A couple of days ago, we were once again out a little late and Dorit was exhausted, so exhausted she didn’t even want to leave. I said if we got into the car to go home I would carry her into the house if she wanted (do you see what a selfless Daddy I am?). She nodded her sleepy head and we got into the car.

When we got home, I helped her out of the seatbelt, vowing to savor every moment and I lifted her up and remembered that my little girl is ten years old and I might need to work out more than I do. I can remember when both of my kids could be in my arms on my chest at the same time. Now it is a lot harder to carry my Sweetie Girl out of the car. There was no way I was going to be able to carry her upstairs (unless I threw her over my shoulder like a sack of potatoes). I felt heavy, like I had lost something I could never get back.

But when I put her down she didn’t look disappointed. She didn’t look like I had let her down because I can no longer so easily lift her up. She looked at me, like I’m her Daddy and I always will be. That night we sat at her bed and talked about some of the things that have been worrying her. I listened and I gave her some things to think about and even made her smile. We hugged, that delicious feeling of arms wrapping around me and some comment about the level of scruffiness on my face.

And always I love you.

“I love you, Daddy.”

“I love you, too, Sweetie Girl.”

As I closed her door that night I realized the rest of what has been percolating in my brain lately. She may no longer need me to carry her from the car and into bed, but she still needs me. My children still need me. Even though they are getting older and more independent, they still need me to care for them, to love them, to support them, to guide them through this crazy experience we call life.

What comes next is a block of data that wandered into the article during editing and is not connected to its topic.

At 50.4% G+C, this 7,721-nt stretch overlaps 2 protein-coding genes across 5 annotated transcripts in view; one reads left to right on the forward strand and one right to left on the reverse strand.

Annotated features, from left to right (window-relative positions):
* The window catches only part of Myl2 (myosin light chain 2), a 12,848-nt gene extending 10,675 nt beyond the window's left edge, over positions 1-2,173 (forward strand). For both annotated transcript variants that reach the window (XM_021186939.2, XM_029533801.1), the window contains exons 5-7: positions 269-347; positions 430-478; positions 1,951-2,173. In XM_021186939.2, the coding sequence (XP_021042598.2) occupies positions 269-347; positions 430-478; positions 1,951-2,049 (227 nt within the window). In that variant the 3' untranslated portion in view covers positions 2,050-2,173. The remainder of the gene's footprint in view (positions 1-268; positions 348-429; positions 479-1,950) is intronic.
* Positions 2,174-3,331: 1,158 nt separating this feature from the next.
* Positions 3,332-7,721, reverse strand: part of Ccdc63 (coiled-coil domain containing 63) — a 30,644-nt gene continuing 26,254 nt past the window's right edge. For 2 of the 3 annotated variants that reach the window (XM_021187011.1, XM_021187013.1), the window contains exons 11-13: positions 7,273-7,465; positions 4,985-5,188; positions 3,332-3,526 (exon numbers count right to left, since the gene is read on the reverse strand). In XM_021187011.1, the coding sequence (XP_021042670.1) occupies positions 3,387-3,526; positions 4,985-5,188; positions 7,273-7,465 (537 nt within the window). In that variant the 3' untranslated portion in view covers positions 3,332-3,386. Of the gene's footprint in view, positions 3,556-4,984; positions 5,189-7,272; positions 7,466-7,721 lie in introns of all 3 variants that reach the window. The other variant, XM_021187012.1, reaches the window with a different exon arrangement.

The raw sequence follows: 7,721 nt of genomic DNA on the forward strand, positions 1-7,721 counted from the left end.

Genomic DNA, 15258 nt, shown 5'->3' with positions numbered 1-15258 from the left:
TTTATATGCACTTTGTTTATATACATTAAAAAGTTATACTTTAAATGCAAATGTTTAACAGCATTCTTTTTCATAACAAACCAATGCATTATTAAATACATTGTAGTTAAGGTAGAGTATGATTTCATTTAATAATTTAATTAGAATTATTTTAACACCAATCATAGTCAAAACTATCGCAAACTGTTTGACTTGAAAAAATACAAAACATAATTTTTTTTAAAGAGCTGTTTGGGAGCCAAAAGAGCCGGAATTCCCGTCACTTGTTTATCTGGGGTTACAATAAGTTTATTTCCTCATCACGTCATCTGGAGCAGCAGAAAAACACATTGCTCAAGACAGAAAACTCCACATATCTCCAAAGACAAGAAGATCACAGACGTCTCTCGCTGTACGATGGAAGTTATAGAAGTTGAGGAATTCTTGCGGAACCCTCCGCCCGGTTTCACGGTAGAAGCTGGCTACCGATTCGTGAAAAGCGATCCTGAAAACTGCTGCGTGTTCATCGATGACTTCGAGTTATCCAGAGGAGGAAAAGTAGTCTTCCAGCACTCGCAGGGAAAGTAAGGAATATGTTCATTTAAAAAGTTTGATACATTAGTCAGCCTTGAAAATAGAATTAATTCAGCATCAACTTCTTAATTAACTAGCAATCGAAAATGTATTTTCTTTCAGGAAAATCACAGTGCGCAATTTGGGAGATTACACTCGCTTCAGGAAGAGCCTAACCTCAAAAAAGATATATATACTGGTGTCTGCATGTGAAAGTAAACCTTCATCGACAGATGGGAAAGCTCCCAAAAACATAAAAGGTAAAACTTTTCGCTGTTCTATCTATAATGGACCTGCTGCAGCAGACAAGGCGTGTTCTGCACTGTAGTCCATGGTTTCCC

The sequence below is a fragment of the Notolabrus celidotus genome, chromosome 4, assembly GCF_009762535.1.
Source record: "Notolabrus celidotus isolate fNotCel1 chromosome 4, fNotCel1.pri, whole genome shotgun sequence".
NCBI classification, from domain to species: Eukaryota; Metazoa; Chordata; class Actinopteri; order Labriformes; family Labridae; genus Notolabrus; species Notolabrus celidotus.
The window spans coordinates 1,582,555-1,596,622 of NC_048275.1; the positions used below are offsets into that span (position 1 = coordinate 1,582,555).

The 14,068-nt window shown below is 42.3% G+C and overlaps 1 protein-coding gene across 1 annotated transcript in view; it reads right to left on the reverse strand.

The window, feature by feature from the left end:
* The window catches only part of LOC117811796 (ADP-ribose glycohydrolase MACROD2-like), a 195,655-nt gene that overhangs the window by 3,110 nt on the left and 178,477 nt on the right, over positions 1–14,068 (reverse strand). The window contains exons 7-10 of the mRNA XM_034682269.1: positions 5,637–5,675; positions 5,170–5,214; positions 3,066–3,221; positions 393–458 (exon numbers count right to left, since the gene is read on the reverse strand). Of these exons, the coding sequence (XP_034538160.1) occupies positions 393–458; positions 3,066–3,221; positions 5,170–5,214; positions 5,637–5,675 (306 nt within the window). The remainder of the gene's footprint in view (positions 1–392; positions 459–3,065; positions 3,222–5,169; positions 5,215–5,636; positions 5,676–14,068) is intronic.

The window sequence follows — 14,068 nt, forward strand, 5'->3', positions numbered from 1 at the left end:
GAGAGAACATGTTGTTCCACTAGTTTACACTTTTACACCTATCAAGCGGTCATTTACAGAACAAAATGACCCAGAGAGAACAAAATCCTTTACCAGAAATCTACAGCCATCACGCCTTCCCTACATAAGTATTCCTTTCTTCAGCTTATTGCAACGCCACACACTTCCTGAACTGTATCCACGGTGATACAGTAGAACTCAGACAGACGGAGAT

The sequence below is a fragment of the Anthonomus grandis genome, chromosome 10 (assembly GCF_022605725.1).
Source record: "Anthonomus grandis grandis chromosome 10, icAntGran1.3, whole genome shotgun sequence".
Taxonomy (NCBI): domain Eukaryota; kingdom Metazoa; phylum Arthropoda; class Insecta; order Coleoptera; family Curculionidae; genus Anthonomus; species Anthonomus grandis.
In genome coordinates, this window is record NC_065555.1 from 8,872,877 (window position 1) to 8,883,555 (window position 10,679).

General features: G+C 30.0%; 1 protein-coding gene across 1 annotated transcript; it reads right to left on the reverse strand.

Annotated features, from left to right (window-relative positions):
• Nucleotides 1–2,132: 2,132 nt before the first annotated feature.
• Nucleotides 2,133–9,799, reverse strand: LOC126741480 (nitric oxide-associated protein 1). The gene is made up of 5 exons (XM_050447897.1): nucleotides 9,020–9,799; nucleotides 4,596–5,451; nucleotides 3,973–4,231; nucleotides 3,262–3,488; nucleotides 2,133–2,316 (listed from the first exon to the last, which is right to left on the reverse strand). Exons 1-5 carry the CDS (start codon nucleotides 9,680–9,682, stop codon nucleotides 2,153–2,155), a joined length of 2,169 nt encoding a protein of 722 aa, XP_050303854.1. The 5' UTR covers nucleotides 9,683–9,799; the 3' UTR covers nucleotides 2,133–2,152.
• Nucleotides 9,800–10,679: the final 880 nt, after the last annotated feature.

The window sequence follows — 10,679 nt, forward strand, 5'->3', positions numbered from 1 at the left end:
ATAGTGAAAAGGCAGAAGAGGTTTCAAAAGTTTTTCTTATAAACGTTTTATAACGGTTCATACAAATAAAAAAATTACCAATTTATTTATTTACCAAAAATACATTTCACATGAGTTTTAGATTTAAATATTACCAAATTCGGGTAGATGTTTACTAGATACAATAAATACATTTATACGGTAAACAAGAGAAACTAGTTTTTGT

Yes, they don’t need me like they used to, but they still need me, still need their Daddy.

The way they need me is very different now, but still pretty darn wonderful.

Building A Better Balance

Can I tell you a little secret? I’ve always wanted to be a stay at home Dad (I know, that’s not the secret). But I didn’t really believe I could do it. Yes, I believe men can be stay at home dads and I’m jealous of all of them. I just didn’t think I could hack it, getting our kids up in the morning, getting them ready, making lunch, dropping them off and then picking them up, helping with homework, taking them to activities, getting dinner ready, getting them ready for bed…I always worried that I wouldn’t have the patience for it, like my wife does. I was afraid I would get frustrated when they were too slow or weren’t doing something right, get frustrated and not be able to recover, spending my time with them frustrated and angry.

My wife was recently away on business for a couple of days and it was another chance to really find out what I could actually do, whether or not I could really do it or not, face my own fear.

Fortunately, it went really well and I truly loved the extra time with them.

Unfortunately, it went really well and I truly loved the extra time with them.

I was putting my son to bed last night and he asked if I liked my time being home with them.

“I loved it, Sweetie Boy.”

“Why don’t you quit your job and stay home with us?” he asked with his beautiful face looking up at me.

There’s the dream, right there. My kids are getting older so fast and I know the time they would want to be with me is quickly evaporating and I’ve worked away from home the entire time, missing the opportunity to drop them off and pick them up from school, help with homework, hear what the music teacher has to say, etc.